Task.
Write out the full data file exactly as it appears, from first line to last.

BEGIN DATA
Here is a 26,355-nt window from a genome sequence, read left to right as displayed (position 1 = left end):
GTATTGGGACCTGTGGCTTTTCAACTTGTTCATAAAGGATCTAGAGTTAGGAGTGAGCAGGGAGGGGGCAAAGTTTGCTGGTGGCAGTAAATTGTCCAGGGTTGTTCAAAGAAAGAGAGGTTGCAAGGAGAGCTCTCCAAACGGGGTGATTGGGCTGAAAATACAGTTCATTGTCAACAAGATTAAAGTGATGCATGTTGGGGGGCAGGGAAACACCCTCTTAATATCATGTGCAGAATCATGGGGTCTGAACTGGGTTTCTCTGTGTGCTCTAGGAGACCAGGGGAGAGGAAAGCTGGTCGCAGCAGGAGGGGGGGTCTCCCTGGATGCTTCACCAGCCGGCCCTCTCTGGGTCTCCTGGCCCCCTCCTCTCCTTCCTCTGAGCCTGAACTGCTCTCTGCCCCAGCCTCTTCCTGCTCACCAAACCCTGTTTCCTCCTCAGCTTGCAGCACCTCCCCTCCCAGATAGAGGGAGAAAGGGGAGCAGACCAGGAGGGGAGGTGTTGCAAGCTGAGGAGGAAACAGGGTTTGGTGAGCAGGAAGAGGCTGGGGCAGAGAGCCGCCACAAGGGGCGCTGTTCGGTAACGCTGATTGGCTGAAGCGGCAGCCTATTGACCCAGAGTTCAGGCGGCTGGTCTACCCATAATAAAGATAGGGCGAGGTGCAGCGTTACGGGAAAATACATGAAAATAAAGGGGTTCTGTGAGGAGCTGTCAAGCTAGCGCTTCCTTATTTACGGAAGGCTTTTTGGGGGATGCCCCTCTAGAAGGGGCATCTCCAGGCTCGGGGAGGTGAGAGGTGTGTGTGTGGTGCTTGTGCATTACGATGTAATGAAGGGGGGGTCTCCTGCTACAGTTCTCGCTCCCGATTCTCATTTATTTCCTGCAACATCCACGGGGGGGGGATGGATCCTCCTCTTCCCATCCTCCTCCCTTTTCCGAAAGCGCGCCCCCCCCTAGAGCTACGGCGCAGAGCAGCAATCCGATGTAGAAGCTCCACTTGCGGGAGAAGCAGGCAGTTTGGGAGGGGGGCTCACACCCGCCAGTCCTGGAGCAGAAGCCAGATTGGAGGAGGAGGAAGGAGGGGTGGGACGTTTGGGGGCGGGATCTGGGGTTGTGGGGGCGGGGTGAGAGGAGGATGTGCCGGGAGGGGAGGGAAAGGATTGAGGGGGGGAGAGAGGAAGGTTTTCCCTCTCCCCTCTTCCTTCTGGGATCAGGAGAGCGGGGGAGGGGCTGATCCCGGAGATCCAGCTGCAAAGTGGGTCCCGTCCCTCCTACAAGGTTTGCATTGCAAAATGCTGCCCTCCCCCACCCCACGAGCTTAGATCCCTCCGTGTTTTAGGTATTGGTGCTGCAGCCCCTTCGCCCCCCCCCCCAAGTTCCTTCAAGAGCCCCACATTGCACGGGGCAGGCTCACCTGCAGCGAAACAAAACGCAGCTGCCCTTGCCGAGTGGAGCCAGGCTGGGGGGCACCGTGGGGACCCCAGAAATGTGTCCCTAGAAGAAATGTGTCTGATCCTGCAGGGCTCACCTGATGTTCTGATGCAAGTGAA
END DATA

Here is a 26,355-nt window from a genome sequence, read left to right as displayed (position 1 = left end):
GTATTGGGACCTGTGGCTTTTCAACTTGTTCATAAAGGATCTAGAGTTAGGAGTGAGCAGGGAGGGGGCAAAGTTTGCTGGTGGCAGTAAATTGTCCAGGGTTGTTCAAAGAAAGAGAGGTTGCAAGGAGAGCTCTCCAAACGGGGTGATTGGGCTGAAAATACAGTTCATTGTCAACAAGATTAAAGTGATGCATGTTGGGGGGCAGGGAAACACCCTCTTAATATCATGTGCAGAATCATGGGGTCTGAACTGGGTTTCTCTGTGTGCTCTAGGAGACCAGGGGAGAGGAAAGCTGGTCGCAGCAGGAGGGGGGGTCTCCCTGGATGCTTCACCAGCCGGCCCTCTCTGGGTCTCCTGGCCCCCTCCTCTCCTTCCTCTGAGCCTGAACTGCTCTCTGCCCCAGCCTCTTCCTGCTCACCAAACCCTGTTTCCTCCTCAGCTTGCAGCACCTCCCCTCCCAGATAGAGGGAGAAAGGGGAGCAGACCAGGAGGGGAGGTGTTGCAAGCTGAGGAGGAAACAGGGTTTGGTGAGCAGGAAGAGGCTGGGGCAGAGAGCCGCCACAAGGGGCGCTGTTCGGTAACGCTGATTGGCTGAAGCGGCAGCCTATTGACCCAGAGTTCAGGCGGCTGGTCTACCCATAATAAAGATAGGGCGAGGTGCAGCGTTACGGGAAAATACATGAAAATAAAGGGGTTCTGTGAGGAGCTGTCAAGCTAGCGCTTCCTTATTTACGGAAGGCTTTTTGGGGGATGCCCCTCTAGAAGGGGCATCTCCAGGCTCGGGGAGGTGAGAGGTGTGTGTGTGGTGCTTGTGCATTACGATGTAATGAAGGGGGGGTCTCCTGCTACAGTTCTCGCTCCCGATTCTCATTTATTTCCTGCAACATCCACGGGGGGGGGATGGATCCTCCTCTTCCCATCCTCCTCCCTTTTCCGAAAGCGCGCCCCCCCCTAGAGCTACGGCGCAGAGCAGCAATCCGATGTAGAAGCTCCACTTGCGGGAGAAGCAGGCAGTTTGGGAGGGGGGCTCACACCCGCCAGTCCTGGAGCAGAAGCCAGATTGGAGGAGGAGGAAGGAGGGGTGGGACGTTTGGGGGCGGGATCTGGGGTTGTGGGGGCGGGGTGAGAGGAGGATGTGCCGGGAGGGGAGGGAAAGGATTGAGGGGGGGAGAGAGGAAGGTTTTCCCTCTCCCCTCTTCCTTCTGGGATCAGGAGAGCGGGGGAGGGGCTGATCCCGGAGATCCAGCTGCAAAGTGGGTCCCGTCCCTCCTACAAGGTTTGCATTGCAAAATGCTGCCCTCCCCCACCCCACGAGCTTAGATCCCTCCGTGTTTTAGGTATTGGTGCTGCAGCCCCTTCGCCCCCCCCCCCAAGTTCCTTCAAGAGCCCCACATTGCACGGGGCAGGCTCACCTGCAGCGAAACAAAACGCAGCTGCCCTTGCCGAGTGGAGCCAGGCTGGGGGGCACCGTGGGGACCCCAGAAATGTGTCCCTAGAAGAAATGTGTCTGATCCTGCAGGGCTCACCTGATGTTCTGATGCAAGTGAA